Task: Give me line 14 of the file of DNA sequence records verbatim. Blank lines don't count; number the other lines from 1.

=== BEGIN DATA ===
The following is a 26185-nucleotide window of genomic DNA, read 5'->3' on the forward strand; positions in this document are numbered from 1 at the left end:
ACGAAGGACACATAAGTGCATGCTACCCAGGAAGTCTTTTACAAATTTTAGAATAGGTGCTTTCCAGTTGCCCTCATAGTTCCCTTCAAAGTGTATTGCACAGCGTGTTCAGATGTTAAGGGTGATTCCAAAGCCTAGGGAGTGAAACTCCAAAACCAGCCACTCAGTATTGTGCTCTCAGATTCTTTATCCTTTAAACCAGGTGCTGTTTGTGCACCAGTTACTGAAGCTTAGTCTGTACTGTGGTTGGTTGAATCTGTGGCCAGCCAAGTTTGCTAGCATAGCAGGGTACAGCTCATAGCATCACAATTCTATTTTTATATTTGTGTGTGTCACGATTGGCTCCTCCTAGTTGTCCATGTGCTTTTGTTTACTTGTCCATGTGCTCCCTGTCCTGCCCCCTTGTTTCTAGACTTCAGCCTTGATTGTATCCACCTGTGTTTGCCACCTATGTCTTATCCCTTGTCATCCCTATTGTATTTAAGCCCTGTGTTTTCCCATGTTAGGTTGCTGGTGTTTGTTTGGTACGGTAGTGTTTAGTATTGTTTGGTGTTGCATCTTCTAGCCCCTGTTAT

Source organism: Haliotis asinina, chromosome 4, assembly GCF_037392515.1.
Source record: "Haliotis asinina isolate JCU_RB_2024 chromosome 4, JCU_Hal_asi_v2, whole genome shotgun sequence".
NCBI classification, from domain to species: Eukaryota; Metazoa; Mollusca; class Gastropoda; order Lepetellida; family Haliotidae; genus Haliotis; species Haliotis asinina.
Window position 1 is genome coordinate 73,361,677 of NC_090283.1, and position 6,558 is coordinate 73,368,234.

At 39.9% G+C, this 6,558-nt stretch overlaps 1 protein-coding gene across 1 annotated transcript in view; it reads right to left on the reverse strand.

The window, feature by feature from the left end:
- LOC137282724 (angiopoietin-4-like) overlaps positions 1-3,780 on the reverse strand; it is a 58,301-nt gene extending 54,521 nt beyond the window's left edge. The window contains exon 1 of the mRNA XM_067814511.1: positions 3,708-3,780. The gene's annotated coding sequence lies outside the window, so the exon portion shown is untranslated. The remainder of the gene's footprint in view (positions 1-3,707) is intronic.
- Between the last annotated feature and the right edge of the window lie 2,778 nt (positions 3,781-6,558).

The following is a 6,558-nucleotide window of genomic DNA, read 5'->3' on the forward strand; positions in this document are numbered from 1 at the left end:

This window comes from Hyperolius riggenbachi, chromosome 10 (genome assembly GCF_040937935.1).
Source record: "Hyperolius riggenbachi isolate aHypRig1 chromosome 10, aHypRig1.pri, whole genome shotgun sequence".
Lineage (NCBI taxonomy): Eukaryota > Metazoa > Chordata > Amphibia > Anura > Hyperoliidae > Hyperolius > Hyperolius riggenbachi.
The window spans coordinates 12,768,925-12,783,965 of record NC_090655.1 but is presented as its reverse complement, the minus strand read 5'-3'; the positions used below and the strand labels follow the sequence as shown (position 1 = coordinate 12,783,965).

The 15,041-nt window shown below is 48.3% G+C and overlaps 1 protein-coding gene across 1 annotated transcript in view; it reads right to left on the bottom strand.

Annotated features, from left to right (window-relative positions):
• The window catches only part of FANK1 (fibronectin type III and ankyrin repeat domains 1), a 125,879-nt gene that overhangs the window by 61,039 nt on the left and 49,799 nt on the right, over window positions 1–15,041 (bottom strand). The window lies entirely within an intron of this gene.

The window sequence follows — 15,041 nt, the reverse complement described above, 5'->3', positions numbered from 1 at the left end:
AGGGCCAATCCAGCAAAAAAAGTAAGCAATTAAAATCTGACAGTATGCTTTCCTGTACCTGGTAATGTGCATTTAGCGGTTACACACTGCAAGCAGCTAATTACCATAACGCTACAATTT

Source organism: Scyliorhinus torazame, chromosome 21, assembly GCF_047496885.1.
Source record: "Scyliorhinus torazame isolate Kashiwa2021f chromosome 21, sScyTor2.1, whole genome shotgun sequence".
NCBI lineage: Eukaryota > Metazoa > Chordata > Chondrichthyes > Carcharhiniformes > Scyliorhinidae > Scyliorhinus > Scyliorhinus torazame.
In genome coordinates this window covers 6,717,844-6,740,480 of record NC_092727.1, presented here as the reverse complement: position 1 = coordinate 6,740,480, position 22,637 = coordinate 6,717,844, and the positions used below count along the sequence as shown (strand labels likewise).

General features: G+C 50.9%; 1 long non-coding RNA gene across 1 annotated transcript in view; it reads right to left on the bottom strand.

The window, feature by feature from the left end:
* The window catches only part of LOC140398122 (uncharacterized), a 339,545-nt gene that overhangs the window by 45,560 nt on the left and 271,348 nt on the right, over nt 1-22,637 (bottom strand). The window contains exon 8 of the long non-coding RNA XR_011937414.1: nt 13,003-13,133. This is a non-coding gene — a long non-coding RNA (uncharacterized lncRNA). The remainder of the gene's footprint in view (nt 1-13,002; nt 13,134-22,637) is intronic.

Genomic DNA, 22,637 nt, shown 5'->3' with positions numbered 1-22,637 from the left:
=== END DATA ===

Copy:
Lineage (NCBI taxonomy): Eukaryota > Metazoa > Chordata > Amphibia > Anura > Hyperoliidae > Hyperolius > Hyperolius riggenbachi.